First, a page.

The association was also only apparent in Australia, China, North America, and Western Europe; it was not seen in other parts of the world.
There was no association between acute febrile illness and acute cerebral hemorrhage.
Flu Vaccine Linked to Halving of Stroke Risk
Having received a flu vaccine in the previous year was strongly associated with a lower risk for any type of stroke (aOR, 0.53), ischemic stroke (aOR, 0.57), and hemorrhagic stroke (aOR, 0.34).
Schwarzbach noted that these results were also consistent in an extended statistical model that included variables that might reflect a willingness to be vaccinated and when compared with both community and hospital-based control subjects.
The strength of the association between influenza vaccination and reduced risk for stroke was similar when compared with either community or hospital control subjects, and was only moderately stronger during than outside the influenza season.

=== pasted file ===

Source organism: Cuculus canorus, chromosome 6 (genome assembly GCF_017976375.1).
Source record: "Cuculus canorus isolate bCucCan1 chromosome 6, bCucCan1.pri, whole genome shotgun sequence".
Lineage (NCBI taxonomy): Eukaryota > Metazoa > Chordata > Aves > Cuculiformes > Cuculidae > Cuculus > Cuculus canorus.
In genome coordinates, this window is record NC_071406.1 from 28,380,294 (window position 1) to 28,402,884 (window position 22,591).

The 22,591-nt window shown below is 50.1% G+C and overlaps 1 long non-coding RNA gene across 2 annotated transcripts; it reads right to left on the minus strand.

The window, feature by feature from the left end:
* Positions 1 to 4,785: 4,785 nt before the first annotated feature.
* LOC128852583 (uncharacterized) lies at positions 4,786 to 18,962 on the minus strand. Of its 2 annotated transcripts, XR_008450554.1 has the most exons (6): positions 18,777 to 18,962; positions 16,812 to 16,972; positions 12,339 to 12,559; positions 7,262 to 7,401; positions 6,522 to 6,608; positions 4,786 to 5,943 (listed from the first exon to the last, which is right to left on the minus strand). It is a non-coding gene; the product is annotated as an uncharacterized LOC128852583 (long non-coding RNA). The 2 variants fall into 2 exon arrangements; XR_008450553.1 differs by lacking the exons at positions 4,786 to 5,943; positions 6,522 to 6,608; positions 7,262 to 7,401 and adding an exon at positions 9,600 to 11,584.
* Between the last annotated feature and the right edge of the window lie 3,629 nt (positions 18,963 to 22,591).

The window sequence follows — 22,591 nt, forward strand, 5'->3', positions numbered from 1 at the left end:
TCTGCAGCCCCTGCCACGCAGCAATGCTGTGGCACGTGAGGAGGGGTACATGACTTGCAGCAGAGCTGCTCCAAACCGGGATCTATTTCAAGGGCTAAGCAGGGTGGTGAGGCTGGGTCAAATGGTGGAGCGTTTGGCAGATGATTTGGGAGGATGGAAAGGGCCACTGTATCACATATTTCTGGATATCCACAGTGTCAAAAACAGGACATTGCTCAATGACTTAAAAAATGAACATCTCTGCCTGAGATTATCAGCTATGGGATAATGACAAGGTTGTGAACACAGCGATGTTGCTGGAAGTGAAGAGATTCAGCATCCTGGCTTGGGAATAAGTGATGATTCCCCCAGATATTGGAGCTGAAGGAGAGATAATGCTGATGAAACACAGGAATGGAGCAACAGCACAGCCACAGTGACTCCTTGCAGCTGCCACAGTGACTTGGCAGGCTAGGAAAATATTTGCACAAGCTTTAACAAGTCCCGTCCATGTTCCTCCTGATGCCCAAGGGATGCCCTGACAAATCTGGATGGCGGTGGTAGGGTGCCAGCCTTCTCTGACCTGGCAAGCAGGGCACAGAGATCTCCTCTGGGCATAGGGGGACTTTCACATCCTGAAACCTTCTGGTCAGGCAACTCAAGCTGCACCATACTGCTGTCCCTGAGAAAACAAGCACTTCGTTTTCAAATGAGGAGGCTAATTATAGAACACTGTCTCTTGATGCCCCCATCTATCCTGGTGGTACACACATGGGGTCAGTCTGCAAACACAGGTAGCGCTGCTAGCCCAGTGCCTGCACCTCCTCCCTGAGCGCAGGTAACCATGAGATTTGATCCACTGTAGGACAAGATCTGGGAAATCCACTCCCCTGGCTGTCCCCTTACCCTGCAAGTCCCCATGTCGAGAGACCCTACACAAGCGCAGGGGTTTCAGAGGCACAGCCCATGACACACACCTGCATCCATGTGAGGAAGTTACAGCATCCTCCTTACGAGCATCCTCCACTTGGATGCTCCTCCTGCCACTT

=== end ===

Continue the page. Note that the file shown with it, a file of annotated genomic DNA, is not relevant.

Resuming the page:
The association was also seen in all regions of the world apart from Africa and South Asia, Schwarzbach reported, but he noted that vaccination rates in these two regions were extremely low.
The researchers also found that the magnitude of the associations between flu vaccination and lower risk for stroke were stronger in individuals who had multiple annual vaccinations, with an odds ratio of 0.54 in those who had had a vaccine every year for the previous 5 years, and of 0.79 in those who had received one to four vaccinations in the previous 5 years.
Mechanism: Immune Stimulation?
Discussing possible mechanisms behind these results, Schwarzbach noted that the finding that the association with influenza vaccination and reduced stroke risk was independent of seasonality was surprising. “We had expected the protective effect of vaccination to be bigger during the influenza season, but this wasn’t the case.”
He suggested that one explanation might be the inclusion of regions of the world where this seasonality doesn’t exist.